Thomson explained that it would be important to work with upper level administration to work with teachers dealing with larger class sizes. Helping teachers learn how to deal with larger class sizes while stile forging relationships with students, explained Thomson, was essential to the success of Western Carolina students.

Another large category of debate was Catamount Pride and how it is lacking at Western Carolina.

“Catamount Pride is a huge part of my life. I’m at every game. We need to bring student pride at athletic events. We will truly bleed purple and gold,” said Thomson.

Page commented that although pride in our athletics program is important, Catamount Pride should extend beyond a football or basketball game.

“A lot of people have a narrow perspective of pride. For me, pride is in the quality of education that we receive. We need to be proud of our students. We need to recognize that there is more than one thing to be proud of at WCU; we are diverse. That’s what makes me proud,” explained Page. Several times throughout the debate, Page reiterated that recognizing students for their success is something that she believes needs to happen.

Following Catamount Pride, Page and Thomson were asked by fellow students what they intended to do about student retention at Western Carolina. Both Page and Thomson agreed that student retention is a huge issue that the Western Carolina community has problems with.

“I think we need to recognize the research that shows that students who are involved are more likely to stay at a university,” started Page. “We need to work with residential living to put on programs for freshman to talk about what types of clubs and organizations they would like to be involved in and then get them involved. Students who are involved and have a tight network are more likely to stay at a university.”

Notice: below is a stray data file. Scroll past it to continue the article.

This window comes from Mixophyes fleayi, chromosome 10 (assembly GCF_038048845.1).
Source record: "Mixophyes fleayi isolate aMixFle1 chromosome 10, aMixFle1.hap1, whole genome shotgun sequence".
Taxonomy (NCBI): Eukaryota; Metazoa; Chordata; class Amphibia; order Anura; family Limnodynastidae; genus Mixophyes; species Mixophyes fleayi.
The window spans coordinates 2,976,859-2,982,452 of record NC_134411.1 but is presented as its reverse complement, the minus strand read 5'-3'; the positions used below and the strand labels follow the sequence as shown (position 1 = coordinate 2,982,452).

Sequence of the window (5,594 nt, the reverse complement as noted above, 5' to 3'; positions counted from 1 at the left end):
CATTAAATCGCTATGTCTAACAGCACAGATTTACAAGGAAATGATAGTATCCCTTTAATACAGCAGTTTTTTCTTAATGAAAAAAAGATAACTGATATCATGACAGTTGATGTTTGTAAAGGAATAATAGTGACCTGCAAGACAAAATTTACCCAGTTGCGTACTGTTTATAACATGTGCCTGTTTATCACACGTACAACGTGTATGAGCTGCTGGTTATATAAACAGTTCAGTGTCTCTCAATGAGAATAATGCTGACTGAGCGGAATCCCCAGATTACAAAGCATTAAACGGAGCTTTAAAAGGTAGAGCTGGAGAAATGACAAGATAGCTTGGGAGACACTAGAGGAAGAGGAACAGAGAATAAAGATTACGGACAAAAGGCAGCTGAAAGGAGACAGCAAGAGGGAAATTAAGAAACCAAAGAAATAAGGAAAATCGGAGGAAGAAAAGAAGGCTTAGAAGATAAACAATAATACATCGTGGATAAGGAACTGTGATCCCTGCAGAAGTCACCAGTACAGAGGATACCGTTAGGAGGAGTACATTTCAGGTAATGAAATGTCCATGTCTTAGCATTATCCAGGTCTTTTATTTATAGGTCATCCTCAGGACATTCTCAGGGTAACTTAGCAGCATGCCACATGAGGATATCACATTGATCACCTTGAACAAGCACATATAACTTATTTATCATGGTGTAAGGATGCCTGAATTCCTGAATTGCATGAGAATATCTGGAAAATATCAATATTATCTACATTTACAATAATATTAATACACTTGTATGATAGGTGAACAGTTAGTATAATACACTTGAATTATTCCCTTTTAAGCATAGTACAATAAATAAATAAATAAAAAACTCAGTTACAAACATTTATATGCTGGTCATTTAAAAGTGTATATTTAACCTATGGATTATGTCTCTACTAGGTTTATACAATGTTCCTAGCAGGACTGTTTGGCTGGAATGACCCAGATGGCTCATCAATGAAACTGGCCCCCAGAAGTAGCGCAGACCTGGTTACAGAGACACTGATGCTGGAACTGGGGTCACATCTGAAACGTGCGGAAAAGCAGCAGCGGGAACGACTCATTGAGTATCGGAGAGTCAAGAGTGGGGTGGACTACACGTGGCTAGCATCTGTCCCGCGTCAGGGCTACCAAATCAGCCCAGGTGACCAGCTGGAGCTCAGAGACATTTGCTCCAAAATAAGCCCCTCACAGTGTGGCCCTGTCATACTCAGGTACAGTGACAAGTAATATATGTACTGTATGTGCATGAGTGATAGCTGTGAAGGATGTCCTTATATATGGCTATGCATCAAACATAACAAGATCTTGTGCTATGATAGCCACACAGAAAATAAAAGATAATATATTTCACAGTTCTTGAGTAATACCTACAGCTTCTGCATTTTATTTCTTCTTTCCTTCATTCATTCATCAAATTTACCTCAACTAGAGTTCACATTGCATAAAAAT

Thomson explained that as an RA, his main goal was to help students with their problems that may be causing them to leave Cullowhee.

“My number one concern is figuring out a problem that a student may have, and figuring out why they have that problem,” said Thomson.

Students at the debate expressed concern over the current parking issues at Western Carolina, to which Thomson and Page both empathized.

Page explained that building a parking deck at Western Carolina would increase student parking passes to somewhere around $470 per pass and that the increases in student parking over the past few years have been used to maintain the current parking available. Page, however, agreed that something should be done about commuter parking.

Thomson discussed his role as a traffic court justice, and proposed that during his presidency, he would try to inform freshman of where they can and cannot park to reduce confusion.

Page and Thomson debated for over an hour, taking several student questions and explaining their platform to those in attendance. SGA elections close on Tuesday, April 17 at 11:59 p.m. Students can vote online or in the UC or dining hall from 9 a.m. to 5 p.m.